Sucks an awsome movie, shiut. so good. ten out of ten. ITs an alien film with NO ALIESNS!!! HOW COOL IS THATTT???!!! SUX a god idea!!!### The UFOS dont give a shit, mama, just like IN real life >>>>> Vigggalondon is a GENIUXX.
THE BSEST: EVERYFING FUCK YEAH
THE WOST: Viggalond### dont apear thix time on scecreen, shit, such a looos, hes so sexIIIIIII. " - Nacho Vigalondo
Brooklyn Castle follows five of the school's chess team members for one year, and documents their challenges and triumphs both on and off the chessboard. Justus is a prodigiously talented 10-year-old trying to navigate the unfamiliar pressures that come with newfound success and adulation. Eleven year old Patrick struggles with ADHD, and uses chess to improve his concentration. Alexis, 12, already views chess as a means to attain a higher education and support his immigrant family. Rochelle - an ambitious 13-year-old - strives to become the first African-American female to reach the level of chess master. And the team's emotional and outspoken leader, 12-year-old Pobo, rallies his fellow students against school budget cuts while running for school president. In each of these young teens, we witness the profound ways that learning and playing the beautiful and complex game of chess has imbued the lives of these equally beautiful and complex students at an underfunded urban public school.
After years living abroad, Samiu (Genti Kame) returns to his Albanian village to bury his father's remains. Although he is well-received at first, things start to go awry when Samiu evicts the family living on his land and begins an affair with Maya(Rovena Lule Kuka) - his cousin's wife. Deciding to stay in the village and open up a hair salon, Samiu must face not only the mistrust and gossip of the villagers but the danger of the Police Chief (Myzafer Zifla), who is also besotted with Maya. As the situation begins to get out of hand and despite the high pressure and the tension he is coping with, Sami makes no way back. It is the daughter of Maya, 14 years old Halisa (Eva Hasula) that will turn upside down the unthinkable and who tries to set things right again...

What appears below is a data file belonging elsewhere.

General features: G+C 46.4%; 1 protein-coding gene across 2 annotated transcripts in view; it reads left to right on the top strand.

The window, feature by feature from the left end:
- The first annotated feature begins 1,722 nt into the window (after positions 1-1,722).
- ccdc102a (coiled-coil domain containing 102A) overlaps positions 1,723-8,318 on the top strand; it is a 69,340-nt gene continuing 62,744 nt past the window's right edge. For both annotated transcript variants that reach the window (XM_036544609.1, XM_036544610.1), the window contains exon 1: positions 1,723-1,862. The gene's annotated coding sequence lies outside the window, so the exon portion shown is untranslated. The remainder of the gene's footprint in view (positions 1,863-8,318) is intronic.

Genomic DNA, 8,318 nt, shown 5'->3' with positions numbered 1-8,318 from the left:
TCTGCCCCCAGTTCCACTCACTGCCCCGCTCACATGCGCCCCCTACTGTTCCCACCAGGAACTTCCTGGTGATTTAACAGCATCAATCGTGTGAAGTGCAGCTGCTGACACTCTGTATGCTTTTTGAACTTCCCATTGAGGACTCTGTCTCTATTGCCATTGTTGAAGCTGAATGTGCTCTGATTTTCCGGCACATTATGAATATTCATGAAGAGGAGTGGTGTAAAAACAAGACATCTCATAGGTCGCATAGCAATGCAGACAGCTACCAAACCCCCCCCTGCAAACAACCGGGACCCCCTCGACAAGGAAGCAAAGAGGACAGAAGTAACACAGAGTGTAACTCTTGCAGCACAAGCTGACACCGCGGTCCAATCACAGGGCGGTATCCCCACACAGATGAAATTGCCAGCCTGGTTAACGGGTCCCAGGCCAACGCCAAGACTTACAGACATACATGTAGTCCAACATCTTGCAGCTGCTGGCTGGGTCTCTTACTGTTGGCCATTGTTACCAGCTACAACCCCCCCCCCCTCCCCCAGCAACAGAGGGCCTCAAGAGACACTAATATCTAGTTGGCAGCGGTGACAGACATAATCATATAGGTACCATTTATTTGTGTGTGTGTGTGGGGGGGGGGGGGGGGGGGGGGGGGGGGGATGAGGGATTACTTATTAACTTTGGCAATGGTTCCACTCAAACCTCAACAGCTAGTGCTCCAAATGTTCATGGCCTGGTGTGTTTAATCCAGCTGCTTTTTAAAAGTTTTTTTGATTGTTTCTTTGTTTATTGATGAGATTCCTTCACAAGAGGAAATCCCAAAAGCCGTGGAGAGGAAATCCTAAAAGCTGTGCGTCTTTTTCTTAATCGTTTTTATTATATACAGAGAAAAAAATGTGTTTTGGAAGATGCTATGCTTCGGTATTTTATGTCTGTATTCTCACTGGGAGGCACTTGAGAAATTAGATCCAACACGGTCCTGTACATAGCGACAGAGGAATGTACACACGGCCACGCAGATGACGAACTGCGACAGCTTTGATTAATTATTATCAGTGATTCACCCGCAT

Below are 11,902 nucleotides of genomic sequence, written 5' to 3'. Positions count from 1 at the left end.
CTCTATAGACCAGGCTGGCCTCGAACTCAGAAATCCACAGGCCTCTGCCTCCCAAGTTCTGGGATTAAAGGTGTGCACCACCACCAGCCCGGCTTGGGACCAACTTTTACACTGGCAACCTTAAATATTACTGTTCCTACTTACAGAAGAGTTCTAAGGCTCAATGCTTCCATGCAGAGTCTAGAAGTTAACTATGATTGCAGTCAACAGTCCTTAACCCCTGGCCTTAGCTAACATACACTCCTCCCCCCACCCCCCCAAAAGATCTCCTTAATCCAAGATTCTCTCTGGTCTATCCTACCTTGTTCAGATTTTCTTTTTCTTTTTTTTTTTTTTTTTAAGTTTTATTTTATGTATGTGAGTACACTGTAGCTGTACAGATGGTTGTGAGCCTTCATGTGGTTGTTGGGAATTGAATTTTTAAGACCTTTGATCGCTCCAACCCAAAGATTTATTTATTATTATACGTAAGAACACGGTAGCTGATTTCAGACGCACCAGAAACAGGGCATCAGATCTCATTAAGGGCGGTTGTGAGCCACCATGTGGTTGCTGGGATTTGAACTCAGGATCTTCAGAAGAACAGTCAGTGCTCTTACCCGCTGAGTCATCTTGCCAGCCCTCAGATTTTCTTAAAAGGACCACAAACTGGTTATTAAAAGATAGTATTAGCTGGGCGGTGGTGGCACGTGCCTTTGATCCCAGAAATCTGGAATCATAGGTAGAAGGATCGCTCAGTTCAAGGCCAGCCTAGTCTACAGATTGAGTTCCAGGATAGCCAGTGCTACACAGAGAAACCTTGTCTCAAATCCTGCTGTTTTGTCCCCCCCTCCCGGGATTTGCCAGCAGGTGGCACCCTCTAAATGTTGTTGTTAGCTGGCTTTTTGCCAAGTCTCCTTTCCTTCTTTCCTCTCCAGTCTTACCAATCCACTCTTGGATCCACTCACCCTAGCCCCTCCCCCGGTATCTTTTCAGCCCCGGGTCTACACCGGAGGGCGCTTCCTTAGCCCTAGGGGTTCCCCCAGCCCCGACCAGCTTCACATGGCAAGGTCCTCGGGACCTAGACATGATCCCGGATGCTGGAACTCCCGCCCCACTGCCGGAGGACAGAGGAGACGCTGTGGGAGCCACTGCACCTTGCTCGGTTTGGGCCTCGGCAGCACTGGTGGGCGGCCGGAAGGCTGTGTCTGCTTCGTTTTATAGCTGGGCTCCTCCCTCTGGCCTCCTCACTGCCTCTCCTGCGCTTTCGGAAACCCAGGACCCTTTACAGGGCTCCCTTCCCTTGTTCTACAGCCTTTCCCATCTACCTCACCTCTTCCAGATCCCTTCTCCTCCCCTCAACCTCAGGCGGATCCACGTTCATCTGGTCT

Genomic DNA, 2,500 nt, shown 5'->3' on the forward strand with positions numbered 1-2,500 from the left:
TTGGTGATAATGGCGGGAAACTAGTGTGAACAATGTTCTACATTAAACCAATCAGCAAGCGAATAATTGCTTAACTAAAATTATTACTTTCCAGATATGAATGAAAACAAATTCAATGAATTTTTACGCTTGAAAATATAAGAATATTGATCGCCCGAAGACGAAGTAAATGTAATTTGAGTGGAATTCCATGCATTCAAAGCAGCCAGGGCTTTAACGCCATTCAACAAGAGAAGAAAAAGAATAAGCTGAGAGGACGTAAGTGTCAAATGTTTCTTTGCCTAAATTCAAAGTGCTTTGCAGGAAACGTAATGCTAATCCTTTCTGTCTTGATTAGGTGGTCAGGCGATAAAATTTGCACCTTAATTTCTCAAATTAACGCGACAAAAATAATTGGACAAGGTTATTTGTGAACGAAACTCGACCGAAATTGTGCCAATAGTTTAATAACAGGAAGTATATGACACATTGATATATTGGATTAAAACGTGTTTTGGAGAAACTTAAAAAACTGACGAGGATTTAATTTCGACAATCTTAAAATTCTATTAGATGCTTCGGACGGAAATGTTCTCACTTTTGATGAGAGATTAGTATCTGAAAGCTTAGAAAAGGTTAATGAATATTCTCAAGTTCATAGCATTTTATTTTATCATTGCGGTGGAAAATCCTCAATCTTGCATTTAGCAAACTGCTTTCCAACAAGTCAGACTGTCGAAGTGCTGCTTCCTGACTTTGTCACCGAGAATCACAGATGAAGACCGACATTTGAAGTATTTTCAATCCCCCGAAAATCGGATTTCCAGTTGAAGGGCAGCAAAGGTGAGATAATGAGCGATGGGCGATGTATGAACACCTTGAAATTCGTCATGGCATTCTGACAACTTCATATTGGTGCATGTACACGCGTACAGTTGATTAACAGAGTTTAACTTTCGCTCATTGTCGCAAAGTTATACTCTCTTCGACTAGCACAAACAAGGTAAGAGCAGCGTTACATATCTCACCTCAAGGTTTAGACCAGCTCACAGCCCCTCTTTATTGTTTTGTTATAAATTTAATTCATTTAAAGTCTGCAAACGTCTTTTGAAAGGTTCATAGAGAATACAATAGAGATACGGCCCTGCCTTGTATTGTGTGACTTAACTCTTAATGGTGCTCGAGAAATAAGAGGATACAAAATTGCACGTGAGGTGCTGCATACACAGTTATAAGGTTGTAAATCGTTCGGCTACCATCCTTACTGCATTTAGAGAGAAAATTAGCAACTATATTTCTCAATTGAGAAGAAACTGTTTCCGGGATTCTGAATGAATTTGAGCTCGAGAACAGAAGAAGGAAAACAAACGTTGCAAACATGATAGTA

Working at a movie theater is fun, and that's why Mason, Dennis, and Gabe have done it for years. But, those years of neglecting the world outside the theater are finally catching up to them. Now, they have to make a decision: start on the long, hard path to maturity or stay at the theater, where they can avoid customers, screw with customers, and eat as much popcorn as they desire.
James couldn't help himself and threw on a couple of bonus picks as well..
Theo is living the good life in an upscale Brazilian neighborhood. He's a hardworking doctor, husband, and father. However, Theo has chosen his career over his family, and little by little he discovers that his world is crumbling around him. His beloved mentor and surrogate father is dying, and his wife announces that she wants a divorce. Yet nothing prepares him for the day when he comes home to discover that his 15-year-old son, Pedro, has disappeared. Theo takes to the road in search of his son. In a journey that leads him throughout Brazil, Theo discovers what really matters to him. Searching for his missing son, Theo finds himself.
We're Not Broke
America is in the grip of a societal economic panic. Lawmakers cry "We're Broke!" as they slash budgets, lay off schoolteachers, police, and firefighters, crumbling our country's social fabric and leaving many Americans scrambling to survive. Meanwhile, multibillion-dollar American corporations like Exxon, Google and Bank of America are making record profits. And while the deficit climbs and the cuts go deeper, these corporations--with intimate ties to our political leaders--are concealing colossal profits overseas to avoid paying U.S. income tax.
WE'RE NOT BROKE is the story of how U.S. corporations have been able to hide over a trillion dollars from Uncle Sam, and how seven fed-up Americans from across the country, take their frustration to the streets . . . and vow to make the corporations pay their fair share.
For more information about screening times and pass & ticket information, click through the link below to the Dallas IFF's main page.